Fixed-income ladders can be talked about as having "Length" and "Depth". E.g., if you're buying 13-week T-Bills and always rolling the bill that falls off the back end of the ladder (for having matured) forward to the front end again (by reinvesting your principal), your ladder is 13-rungs long and one rung deep (or "wide", or whatever descriptive phrase you want to use). Become a Complete Fool
To put a 13-week ladder in place requires $13,000, obviously. (Actually, a bit less, because you're buying at discount and receiving par at maturity.) The second time you've built a 13-week ladder, you ought to realize that you could have built a 26-week one instead. But that would take $26,000. Let assume you do have the $26k. Is it better to build one 26-week ladder, or two 13-week ladders?
From the viewpoint of obtaining yield, the 26-week ladder is superior (across a wide variety of yield curves, and maybe all historically witnessed ones). However, from the viewpoint of unwinding the ladder to provide nearly immediate cash, a deeper ladder (constructed by buying two bills per week, not one) is the superior choice. In 4 weeks you can get your hands on $8,000, which might be enough to solve whatever cash-flow crisis you are facing (the need to replace a roof, a car, or whatever.) This is the classic choice: less money now versus more money latter.
An aside: Yes, a portion of the ladder, or all of it, could be immediately liquidated, but that is an expensive way to access cash that you own but have invested in short-term debt instruments. The better solution would be to draw upon other credit facilities and then use the maturing bills, as they mature, to pay off the credit facilities, especially if that credit facility is a no-annual-fee HELOC at an advantaged rate like Prime Minus One, as opposed to most people's typical credit facility, an 10-18% credit card.
I can foresee several reason why a person would want to build short-term, fixed-income ladders:
(1) A parking spot for money needed shortly (a targeted objective) that you don't want to expose to investment risk.
(2) A parking spot for money for "rainy days" (a generic and prudent reserve).
(3) A benchmark or touchstone against which the risk/reward ratios of your other financial activities can be measured.
Reason (1) is going to vary according to each individual, as will the allocations to Reason (2). So, let's consider Reason (3), which is often considered the "Cash" component of one's portfolio.
How much cash should a fixed-income portfolio have in order to be optimally efficient? That, again, will [depend on] an individual determination (and I don't want to go into an explanation of Modern Portfolio theory (MPT) since plenty already exist). What I do want to suggest, however, is this idea: "Efficiency be damned!" (at least for a portion of one's money.)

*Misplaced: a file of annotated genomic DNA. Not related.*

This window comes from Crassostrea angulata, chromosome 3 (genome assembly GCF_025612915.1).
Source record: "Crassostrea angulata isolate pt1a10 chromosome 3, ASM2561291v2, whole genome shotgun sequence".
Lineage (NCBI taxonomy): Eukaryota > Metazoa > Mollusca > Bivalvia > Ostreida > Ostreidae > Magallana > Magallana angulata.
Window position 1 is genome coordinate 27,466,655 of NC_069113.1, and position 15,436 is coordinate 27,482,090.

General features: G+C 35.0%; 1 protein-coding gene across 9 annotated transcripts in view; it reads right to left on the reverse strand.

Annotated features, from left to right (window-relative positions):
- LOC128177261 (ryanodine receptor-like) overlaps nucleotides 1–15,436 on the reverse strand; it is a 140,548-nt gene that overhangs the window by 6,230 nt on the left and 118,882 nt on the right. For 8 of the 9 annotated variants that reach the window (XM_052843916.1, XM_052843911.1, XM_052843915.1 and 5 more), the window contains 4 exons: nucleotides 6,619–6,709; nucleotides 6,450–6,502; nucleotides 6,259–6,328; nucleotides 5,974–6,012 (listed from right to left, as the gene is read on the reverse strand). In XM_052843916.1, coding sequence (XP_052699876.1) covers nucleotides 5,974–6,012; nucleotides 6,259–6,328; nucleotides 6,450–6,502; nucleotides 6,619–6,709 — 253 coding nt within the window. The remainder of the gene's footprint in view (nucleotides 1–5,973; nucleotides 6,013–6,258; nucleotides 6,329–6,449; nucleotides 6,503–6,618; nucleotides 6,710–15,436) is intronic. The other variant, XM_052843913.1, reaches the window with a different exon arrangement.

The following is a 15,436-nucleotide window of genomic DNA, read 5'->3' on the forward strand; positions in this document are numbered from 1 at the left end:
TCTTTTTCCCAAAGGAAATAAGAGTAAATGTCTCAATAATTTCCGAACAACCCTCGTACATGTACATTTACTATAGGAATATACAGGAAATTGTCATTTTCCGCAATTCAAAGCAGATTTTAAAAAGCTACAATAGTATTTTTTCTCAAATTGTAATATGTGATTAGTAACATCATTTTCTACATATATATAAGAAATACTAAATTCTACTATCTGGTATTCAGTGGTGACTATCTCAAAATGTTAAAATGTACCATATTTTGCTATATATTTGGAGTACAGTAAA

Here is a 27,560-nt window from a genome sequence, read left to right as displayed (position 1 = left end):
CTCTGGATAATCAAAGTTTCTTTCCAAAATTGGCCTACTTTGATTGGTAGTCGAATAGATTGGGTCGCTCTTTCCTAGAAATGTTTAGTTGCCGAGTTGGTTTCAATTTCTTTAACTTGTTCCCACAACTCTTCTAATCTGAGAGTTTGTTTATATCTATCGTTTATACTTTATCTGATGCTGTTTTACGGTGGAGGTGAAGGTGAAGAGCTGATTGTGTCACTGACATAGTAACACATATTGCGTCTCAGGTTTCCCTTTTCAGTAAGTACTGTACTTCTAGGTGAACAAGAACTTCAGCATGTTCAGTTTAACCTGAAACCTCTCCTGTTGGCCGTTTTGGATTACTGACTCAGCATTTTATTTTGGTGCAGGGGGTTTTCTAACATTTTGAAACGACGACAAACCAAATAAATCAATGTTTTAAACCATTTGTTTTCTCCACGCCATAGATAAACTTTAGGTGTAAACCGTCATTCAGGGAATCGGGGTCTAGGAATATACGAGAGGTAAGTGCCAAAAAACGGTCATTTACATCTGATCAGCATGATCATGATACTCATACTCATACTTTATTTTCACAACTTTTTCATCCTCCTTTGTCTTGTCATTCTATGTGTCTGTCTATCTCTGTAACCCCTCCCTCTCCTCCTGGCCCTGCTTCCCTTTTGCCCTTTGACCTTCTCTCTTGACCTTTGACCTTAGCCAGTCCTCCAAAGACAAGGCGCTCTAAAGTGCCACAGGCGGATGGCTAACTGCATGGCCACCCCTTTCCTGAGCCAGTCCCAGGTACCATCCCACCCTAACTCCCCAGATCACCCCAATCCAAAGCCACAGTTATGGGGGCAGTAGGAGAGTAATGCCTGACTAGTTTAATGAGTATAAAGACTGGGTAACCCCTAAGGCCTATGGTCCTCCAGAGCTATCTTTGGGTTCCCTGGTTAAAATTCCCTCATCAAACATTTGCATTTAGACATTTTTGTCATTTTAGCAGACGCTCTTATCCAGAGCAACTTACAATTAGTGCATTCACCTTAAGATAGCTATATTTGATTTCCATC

A Treasury ladder (or its equivalent) is a psychological "safe harbor" in the midst of a very unfriendly, very hostile financial world. It might not be the most profitable thing I could be doing with a portion of my money, but it is certainly the most peaceful thing I could be doing. Every week I buy a T-Bill, and every week one comes due. My money has grown a bit, and I have had one less thing to worry about.
Do you remember your first passbook savings account, most likely set up for you by your parents? Banks were very august institutions in those days, no drive-up windows, no decorator interiors to make them seem informal, friendly places to do business. The floors were cold-and-hard, the counters marble-and-brass, as were the tellers. They were institutions not much changed from Charles Dickens' time, and I'm sure if I scoured his pages, I'd find descriptions that would evoke your wry memories.
At heart, I'm still that little guy with his handful of pennies, nickels, and dimes, maybe all of $1.37 worth, who would deposited them in his savings account with the assurance that his money would be safe, and that it would grow. Not quickly, because I didn't know about fast money then, but assuredly.
Nowadays, there's scarcely a risk I won't look straight in the eye to see if I can price it and make a profit. But I'm also up to my ears in risk (as one has to be in order to replace the purchasing power that Central Bankers steal by way of inflation). So it is a huge source of comfort and stability that a portion of my money is Savings and Reserves. The process of constantly building Treasury ladders keeps me in touch with the cycle of interest rates the way that planting a vegetable garden might keep a person in touch with the cycles of the days and seasons. Both are husbandry, one financial, the other horticultural, and both share similarities of patience and growth.
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Fixed-income ladders can be talked about as having "Length" and "Depth". E.g., if you're buying 13-week T-Bills and always rolling the bill that falls off the back end of the ladder (for having matured) forward to the front end again (by reinvesting your principal), your ladder is 13-rungs long and one rung deep (or "wide", or whatever descriptive phrase you want to use).